Is Your Surgeon Qualified to Perform Endoscopic Surgery?
Look for credentials and experience.
Cynthia Dennison Haines, MD
Not every surgeon can perform endoscopic surgery. To help you learn what to
look for, we turned to some top minimally invasive surgeons. What would they
ask a surgeon if they were patients? Here's what they said.
What are the surgeon's credentials?
"You need to ask why a surgeon is qualified," says Mohamed Ali, MD,
director of minimally invasive and robotic surgery at the University of
California at Davis. "Is this someone who only read about the technique
last week in a journal? Or someone who has been doing them every week for
"Surgeons should be board-certified in their fields," says Mark A.
Malangoni, MD, professor of surgery at Case Western Reserve University School
of Medicine in Cleveland. If they are, you know that they trained at an
approved school and passed the basic examinations." Find out what medical
organizations the surgeon belongs to, says Malangoni. "Being a member of
professional organizations shows that a surgeon is up-to-date and meeting
Is the surgeon skilled with different techniques?
Not all operations go as planned. While your surgeon may intend to do an
endoscopic procedure, sometimes he or she may need to shift gears in the middle
and switch to open surgery. In case this happens, you need to have a surgeon
who is comfortable with - and good at -- both approaches, says Steven D.
Wexner, MD, chief of staff and chairman of the department of colorectal surgery
at the Cleveland Clinic Florida.
How many of the operations has the surgeon done?
How many is enough? Unfortunately, there is no magic number, says Wexner. It
depends on how common the operation is. But in general, Wexner and other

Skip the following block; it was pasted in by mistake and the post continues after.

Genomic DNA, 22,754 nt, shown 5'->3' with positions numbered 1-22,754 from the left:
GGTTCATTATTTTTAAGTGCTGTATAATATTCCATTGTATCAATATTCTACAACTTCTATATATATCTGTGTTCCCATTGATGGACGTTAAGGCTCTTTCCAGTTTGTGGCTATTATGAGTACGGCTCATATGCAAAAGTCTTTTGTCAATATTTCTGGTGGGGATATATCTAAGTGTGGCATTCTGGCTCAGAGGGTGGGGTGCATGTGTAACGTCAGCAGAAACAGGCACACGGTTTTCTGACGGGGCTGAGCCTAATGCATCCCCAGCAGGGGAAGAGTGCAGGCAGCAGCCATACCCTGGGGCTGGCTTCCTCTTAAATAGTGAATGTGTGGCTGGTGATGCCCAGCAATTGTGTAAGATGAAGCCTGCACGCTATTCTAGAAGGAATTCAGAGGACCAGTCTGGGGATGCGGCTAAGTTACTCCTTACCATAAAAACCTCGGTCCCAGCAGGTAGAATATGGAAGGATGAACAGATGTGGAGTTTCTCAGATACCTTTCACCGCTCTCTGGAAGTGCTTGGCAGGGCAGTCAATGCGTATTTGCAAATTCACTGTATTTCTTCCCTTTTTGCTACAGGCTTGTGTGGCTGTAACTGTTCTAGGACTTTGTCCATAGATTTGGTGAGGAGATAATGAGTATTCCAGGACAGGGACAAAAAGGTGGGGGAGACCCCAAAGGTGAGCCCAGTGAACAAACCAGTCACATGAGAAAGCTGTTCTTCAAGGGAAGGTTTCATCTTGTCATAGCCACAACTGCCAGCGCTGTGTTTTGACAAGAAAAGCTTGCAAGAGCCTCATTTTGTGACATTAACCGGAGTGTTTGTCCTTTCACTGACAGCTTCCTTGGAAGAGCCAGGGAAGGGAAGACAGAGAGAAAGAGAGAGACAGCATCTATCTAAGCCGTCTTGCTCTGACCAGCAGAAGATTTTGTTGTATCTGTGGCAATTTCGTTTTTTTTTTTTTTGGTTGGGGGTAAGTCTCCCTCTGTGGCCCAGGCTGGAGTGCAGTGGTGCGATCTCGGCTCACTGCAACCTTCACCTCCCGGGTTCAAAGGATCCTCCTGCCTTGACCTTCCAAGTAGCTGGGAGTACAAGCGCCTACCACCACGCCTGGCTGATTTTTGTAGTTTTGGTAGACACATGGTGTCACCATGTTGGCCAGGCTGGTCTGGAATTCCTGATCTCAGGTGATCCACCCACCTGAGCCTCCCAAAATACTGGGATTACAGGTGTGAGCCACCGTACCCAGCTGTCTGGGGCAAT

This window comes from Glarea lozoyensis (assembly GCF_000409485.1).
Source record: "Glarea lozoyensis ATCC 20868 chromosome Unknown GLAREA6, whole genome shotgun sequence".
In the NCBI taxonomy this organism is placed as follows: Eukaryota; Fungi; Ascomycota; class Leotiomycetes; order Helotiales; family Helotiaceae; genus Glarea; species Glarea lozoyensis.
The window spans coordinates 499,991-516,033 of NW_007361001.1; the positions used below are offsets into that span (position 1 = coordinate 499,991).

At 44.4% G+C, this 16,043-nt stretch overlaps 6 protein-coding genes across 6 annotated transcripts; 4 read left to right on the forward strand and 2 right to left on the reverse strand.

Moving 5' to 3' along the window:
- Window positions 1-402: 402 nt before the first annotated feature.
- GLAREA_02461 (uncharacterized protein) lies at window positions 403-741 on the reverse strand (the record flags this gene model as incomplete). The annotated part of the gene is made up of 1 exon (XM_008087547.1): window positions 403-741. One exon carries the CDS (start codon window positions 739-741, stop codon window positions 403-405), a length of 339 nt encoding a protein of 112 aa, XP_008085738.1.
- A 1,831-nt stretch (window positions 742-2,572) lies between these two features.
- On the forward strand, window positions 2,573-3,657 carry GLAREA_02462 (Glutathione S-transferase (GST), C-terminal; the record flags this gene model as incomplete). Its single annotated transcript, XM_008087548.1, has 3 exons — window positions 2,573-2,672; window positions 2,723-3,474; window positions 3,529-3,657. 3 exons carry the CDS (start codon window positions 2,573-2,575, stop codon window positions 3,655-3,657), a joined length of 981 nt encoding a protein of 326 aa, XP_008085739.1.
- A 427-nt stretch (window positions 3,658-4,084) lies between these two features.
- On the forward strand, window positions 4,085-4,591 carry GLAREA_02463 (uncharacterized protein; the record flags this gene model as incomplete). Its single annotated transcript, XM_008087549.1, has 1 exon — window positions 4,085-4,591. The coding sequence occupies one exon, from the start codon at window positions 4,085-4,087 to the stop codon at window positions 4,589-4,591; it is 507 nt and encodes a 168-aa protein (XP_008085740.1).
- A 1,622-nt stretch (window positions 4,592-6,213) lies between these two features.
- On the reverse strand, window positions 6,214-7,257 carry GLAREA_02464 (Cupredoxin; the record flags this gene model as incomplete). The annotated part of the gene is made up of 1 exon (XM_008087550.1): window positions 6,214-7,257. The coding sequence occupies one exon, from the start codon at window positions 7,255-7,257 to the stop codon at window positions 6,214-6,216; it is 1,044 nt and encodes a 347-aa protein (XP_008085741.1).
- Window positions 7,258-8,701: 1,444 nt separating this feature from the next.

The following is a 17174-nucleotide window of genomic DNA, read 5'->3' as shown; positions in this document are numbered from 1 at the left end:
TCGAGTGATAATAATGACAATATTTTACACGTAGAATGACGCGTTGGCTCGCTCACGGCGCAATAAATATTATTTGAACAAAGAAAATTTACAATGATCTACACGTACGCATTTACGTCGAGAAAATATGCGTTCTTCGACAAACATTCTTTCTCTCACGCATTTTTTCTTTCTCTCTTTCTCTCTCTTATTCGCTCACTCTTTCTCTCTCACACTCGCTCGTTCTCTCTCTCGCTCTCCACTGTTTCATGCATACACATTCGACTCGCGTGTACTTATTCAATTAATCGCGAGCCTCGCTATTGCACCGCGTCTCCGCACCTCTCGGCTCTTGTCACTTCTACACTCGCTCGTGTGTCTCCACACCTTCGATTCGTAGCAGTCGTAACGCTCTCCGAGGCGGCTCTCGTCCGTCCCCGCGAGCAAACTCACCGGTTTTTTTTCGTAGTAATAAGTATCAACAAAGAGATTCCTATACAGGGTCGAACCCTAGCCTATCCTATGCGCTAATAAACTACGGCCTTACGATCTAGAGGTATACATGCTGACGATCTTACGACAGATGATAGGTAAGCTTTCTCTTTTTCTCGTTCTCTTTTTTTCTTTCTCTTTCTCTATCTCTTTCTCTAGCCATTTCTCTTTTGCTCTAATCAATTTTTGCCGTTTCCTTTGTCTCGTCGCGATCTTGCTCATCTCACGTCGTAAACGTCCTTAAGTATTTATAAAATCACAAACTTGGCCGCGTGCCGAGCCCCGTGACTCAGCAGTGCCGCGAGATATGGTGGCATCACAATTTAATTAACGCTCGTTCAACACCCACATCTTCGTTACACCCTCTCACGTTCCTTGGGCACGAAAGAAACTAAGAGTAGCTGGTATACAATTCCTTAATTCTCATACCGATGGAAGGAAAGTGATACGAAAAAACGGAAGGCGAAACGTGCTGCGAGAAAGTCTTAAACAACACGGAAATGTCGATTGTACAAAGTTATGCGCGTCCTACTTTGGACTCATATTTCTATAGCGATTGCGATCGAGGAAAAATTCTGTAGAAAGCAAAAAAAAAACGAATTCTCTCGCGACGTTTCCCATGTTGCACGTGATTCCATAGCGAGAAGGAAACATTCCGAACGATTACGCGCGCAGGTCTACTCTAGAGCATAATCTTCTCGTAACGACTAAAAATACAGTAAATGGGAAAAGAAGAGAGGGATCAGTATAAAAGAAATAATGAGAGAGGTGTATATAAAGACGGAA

experts say that the number of times your surgeon has done the procedure should
be in the double digits - and preferably in the hundreds.
But while it's a relevant question, Mehmet Oz, MD, says that you ought to
take the answer with a grain of salt. "The fact is that surgeons don't
really know their total numbers," says Oz, director of the Cardiovascular
Institute at the Columbia University Medical Center in New York. "It's very
hard to remember. For instance, if I were asked how many minimally invasive
mitral valve repairs I did, I bet I'd come up with a wrong number."
How often does the surgeon do these operations?
According to experts, this question is key. "Unless the operation you need
is very uncommon, your surgeon should be doing them at least once a month,"
says Oz. "A surgeon who is doing them less than that would make me
What are the surgeon's success rates?
Ask about your surgeon's outcomes, says Ali. "There are people who may have
done an operation a thousand times, but with horrible results," he tells
WebMD. Ali suggests you compare your surgeon's success rate for a particular
operation with the success rates published in medical journals.
Published Oct. 27, 2005.